So, just how dangerous are e-bikes?
According to the U.S. Consumer Product Safety Commission, from 2017 to 2020, e-bike injuries have increased by 70%. Furthermore, a recent study led by Charles DiMaggio found that e-bikes were "E-bike-related injuries were more than three times more likely to involve a collision with a pedestrian than either pedal bicycles or powered scooters."
Common e-bike injuries can range from minor to fatal, including internal injuries, concussions, broken bones, shoulder and knee tears, and neck and back injuries.
The Consumer Product Safety Commission separates e-bike related injuries into mechanical, electrical, and human factors.
Currently, there's a growing concern over electrical issues with e-bikes.
From apartment buildings going up in flames in New York City to a battery ablaze in Newport Beach, California, electrical problems are a growing concern over the safety of e-bikes.
That's because the lithium that powers the bike is highly combustible. So referring to the owner's manual is paramount when you own an e-bike. The importance of understanding how to store and charge your e-bike cannot be understated.
Another substantial fire risk for a lithium battery is a low-quality one. Since the pandemic, online sales of e-bikes have skyrocketed. That's great for consumer convenience, but it also puts consumers at risk of buying a poorly made and danger-prone product. One of the best ways to avoid an e-bike fire is to buy a bike from a reputable manufacturer.
A recent study led by Charles DiMaggio and published in Injury Prevention shows a national trend toward declining pedal bike injuries. However, DiMaggio's research also illustrates a spike in e-bike injuries.
While the study's data doesn't indicate why e-bike injuries are on the rise, DiMaggio himself suggests that the increased speed is likely a factor.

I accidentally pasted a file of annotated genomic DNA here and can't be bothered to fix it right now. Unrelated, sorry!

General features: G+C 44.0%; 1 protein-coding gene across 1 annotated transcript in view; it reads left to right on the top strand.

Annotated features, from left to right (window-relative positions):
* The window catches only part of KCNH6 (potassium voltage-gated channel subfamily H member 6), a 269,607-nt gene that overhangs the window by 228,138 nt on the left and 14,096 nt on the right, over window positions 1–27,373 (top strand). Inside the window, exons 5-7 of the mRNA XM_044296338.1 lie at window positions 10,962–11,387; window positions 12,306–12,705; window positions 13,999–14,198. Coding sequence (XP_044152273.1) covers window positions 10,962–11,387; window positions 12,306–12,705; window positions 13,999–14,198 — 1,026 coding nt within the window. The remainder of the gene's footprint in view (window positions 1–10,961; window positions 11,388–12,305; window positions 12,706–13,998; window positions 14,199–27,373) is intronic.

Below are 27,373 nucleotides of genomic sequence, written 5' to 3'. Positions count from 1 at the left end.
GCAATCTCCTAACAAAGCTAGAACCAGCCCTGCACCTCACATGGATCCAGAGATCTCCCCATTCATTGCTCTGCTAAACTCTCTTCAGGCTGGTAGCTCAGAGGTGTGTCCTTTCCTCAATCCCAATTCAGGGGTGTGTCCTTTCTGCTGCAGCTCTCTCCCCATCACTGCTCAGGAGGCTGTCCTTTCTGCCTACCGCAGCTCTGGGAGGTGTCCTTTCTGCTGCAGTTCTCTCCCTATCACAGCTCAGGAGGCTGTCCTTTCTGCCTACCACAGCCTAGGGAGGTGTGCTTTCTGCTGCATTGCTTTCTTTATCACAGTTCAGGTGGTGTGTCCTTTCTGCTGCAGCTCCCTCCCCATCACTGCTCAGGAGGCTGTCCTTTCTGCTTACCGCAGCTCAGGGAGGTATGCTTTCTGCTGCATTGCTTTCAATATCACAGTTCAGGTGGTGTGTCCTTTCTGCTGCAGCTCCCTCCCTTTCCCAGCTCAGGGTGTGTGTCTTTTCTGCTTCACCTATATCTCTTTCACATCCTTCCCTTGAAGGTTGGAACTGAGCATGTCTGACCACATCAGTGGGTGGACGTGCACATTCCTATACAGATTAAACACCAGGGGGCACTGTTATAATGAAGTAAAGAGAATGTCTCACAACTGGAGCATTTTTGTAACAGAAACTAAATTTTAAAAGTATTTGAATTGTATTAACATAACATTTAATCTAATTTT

It's a logical conclusion to make.
Typically pedal bikes top off at ten miles per hour. Compare that to a Class I or II electric bike where the engine tops out at 20 miles per hour.
That's double the speed of a traditional pedal bicycle.
A Class III electric bike is even faster, topping out at around twenty-eight miles per hour.
More speed means more convenience for the consumer. Unfortunately, faster e-bikes increase the risk of injuries and the odds of requiring hospitalization.
In an interview with KCAL9, Dr. Tetsuya Takeuchi, a trauma director at Mission Hospital in Mission Viejo, California, compares electric bike injuries more to a motorcycle crash than typical bike accidents.
DiMaggio agrees, concluding, "We know that e-bikes can go faster than traditional pedal cycles," DiMaggio says. "And we know that speed often results in more severe injuries.
In San Diego County, teachers have resigned themselves to the new reality of students riding e-bikes to school.
Currently, the State of California does not require licenses to ride e-bikes. Nor does the state necessitate e-bike riders to be insured.
While a rider must be at least 16 years old to legally ride a Class III e-bike, there are no age requirements for Class I and II e-bikes. The lack of age restrictions makes e-bikes especially appealing to school-age children.
While students view e-bikes as a mode of transportation and freedom from their parents, teachers and staff have a growing safety concern. After all, the lack of regulations often translates into a lack of education. Students who ride e-bikes are often not aware of the rules of the road, which can cause severe accidents.
For one San Diego County school, safety is the number one priority. Faculty saw such a staggering increase in students riding e-bikes this year that they made a mandatory e-bike safety class.
So again, we come back to the question, why are electric bikes so dangerous?
Simply put, e-bikes are so dangerous because they are new.
Consider the mass production of the automobile and the years of regulation and education that legislation has adapted to ensure consumer safety.
While motorized bicycles are not new technology, advancements in lithium batteries have made them cheaper, lighter, and more accessible to consumers.
Unfortunately, legislation moves at a snail's pace, and city leaders can't make laws fast enough to keep up with the growing number of e-bikes out on the streets.
In short, the infrastructure, regulations, and education that are all needed to support the safety of riders and other citizens don't exist yet.